Pro-school demonstrators said that it’s necessary to protect gay teens from the intense hostility many experience in regular schools: “Today, right now, students are being picked on and they have teachers who aren’t prepared to defend them, don’t know how to defend them -- and who may actually agree with the people picking on them. And they won’t have that here,” said one demonstrator.

Nila Marrone is president of the New York city chapter of P-FLAG – Parents, Family and Friends of Lesbians and Gays, which is working with the Harvey Milk high school. She says the school is a refuge for students who’ve been targeted for their sexually ambiguous appearance or mannerisms, or open avowal of their homosexuality: “These are students who have gone through enormous violence and harassment,” she says, “and they have dropped out, and they have found that they cannot continue going to traditional schools in the city.”

Student Kimberly Howard says that physical violence brought her to enroll at Harvey Milk. “You’re scared to go outside because you’re going to get beat up or someone is going to beat you up in your neighborhood. Now I can come to this school and nobody bothers me. It’s great.”

But when city officials announced that they were expanding the nearly 20-year-old program from 20 students to a full-fledged high school of 170, some conservatives protested. New York state senator Ruben Diaz filed suit arguing that the Harvey Milk school siphoned off resources needed by New York’s poorest black and Latino children – and that it violates anti-discrimination law:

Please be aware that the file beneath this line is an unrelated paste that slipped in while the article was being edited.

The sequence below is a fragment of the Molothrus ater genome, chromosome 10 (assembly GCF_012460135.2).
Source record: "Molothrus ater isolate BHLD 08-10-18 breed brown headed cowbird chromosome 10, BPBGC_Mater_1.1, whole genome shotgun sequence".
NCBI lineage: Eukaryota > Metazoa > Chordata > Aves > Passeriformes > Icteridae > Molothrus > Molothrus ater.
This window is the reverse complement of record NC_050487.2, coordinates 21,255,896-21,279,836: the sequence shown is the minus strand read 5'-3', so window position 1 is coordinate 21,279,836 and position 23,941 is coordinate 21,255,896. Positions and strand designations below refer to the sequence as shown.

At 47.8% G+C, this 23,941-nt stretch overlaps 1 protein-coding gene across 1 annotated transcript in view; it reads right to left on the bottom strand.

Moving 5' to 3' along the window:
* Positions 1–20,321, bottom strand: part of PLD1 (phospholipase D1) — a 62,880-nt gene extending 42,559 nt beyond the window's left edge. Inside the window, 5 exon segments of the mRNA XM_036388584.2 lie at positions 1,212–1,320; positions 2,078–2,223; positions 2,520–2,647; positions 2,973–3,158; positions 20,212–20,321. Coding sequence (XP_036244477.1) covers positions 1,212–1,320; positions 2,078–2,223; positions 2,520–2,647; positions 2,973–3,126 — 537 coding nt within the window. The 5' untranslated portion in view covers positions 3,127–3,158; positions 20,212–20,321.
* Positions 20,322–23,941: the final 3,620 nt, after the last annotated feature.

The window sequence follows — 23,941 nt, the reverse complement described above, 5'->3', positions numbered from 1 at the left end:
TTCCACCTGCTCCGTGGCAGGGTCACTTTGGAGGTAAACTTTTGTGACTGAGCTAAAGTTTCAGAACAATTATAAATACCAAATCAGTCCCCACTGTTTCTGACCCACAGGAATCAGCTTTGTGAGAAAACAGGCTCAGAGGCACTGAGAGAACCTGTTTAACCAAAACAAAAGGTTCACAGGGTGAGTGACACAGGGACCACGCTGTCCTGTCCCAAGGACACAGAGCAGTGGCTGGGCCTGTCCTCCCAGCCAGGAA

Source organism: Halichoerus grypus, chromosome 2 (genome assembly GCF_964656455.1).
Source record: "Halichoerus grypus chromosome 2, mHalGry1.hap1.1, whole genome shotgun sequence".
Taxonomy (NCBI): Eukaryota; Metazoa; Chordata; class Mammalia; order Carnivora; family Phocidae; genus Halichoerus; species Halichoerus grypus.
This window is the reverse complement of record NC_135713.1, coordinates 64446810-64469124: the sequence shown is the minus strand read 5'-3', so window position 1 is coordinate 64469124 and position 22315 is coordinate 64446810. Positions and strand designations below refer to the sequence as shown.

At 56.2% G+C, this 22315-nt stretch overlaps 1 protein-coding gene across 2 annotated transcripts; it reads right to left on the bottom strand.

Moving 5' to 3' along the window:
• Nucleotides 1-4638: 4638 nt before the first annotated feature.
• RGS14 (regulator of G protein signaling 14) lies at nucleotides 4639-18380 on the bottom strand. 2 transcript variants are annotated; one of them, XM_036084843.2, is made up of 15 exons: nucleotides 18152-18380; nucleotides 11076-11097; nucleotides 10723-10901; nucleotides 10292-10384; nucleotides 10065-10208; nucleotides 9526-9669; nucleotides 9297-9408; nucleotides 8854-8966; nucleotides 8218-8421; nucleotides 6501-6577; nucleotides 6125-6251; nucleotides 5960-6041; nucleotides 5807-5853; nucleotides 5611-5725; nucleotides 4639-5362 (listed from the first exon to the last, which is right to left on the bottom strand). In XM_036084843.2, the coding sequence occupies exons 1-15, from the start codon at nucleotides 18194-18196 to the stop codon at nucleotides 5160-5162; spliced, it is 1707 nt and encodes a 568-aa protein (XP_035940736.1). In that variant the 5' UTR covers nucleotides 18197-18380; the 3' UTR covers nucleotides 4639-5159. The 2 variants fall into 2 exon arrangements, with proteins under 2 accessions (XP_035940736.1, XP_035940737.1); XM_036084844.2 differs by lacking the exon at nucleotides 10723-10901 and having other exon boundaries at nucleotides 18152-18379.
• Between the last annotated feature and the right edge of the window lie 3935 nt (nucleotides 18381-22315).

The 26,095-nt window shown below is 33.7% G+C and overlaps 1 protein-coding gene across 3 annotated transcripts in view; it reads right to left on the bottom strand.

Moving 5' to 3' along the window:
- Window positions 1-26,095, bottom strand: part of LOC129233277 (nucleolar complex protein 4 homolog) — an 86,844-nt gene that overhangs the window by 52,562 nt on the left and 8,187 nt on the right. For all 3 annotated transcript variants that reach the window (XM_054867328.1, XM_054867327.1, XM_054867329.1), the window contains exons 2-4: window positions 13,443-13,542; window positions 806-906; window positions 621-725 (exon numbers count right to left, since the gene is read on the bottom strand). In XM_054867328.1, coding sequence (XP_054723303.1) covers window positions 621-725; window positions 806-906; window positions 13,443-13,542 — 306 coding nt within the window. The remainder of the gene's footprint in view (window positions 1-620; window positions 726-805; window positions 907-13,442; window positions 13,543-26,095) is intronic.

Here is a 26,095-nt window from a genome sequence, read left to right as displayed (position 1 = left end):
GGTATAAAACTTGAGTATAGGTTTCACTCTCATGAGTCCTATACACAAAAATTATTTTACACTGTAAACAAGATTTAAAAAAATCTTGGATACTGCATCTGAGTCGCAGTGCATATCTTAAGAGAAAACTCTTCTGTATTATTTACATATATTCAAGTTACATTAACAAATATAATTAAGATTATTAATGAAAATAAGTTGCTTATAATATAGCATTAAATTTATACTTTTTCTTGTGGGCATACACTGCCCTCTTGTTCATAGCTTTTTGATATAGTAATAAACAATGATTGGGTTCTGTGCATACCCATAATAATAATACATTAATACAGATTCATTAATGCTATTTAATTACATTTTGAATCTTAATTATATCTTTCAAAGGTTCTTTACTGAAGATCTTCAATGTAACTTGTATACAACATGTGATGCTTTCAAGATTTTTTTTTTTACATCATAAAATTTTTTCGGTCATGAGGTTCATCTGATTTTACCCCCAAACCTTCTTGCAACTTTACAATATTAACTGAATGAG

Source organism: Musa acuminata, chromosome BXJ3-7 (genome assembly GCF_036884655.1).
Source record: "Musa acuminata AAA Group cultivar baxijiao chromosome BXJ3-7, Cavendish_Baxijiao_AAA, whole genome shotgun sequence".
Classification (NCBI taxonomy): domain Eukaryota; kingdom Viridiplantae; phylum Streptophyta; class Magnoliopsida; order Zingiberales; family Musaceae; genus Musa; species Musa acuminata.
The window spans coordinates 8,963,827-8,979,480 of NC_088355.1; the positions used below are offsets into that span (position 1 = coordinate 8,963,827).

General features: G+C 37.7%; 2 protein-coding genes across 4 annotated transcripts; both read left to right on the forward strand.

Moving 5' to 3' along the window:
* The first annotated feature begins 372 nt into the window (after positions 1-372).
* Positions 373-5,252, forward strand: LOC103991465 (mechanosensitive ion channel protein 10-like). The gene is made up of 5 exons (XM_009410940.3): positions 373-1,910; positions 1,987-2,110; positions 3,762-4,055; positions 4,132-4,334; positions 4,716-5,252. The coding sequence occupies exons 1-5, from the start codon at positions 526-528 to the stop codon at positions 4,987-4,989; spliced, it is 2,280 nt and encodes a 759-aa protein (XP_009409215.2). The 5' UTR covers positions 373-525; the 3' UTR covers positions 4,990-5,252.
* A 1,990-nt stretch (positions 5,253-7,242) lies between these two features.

“To take a group of students and use public funds to segregate them away from the regular population, that is wrong,” Mr. Diaz says. “I think that the problem in the New York city school system are the bullies, and we have to deal with the bullies.”

School supporters reply that the great majority of Harvey Milk’s students are poor blacks or Latinos, and that New York has other special public schools, even single-sex schools. Nor is it segregation, according to school principal William Salzman. “All the students are here voluntarily,” he says. “They are transferred here because they wish to be here.”

P-Flag president Nila Marrone notes that New York’s school system already prohibits harassment on the basis of sexual orientation. But she says the rule is often ignored, because the subject of homosexuality among the young is taboo. “Some parents, particularly parents who come from certain religious backgrounds, do not want to hear the word gay or homosexuality used in any school context,” Ms. Marrone says. “They feel that that in itself is encouraging homosexuality. And so in many cases, the principals, the teachers, the counselors prefer not to deal with the issue, because they fear that if they do, they may have parents coming and complaining.”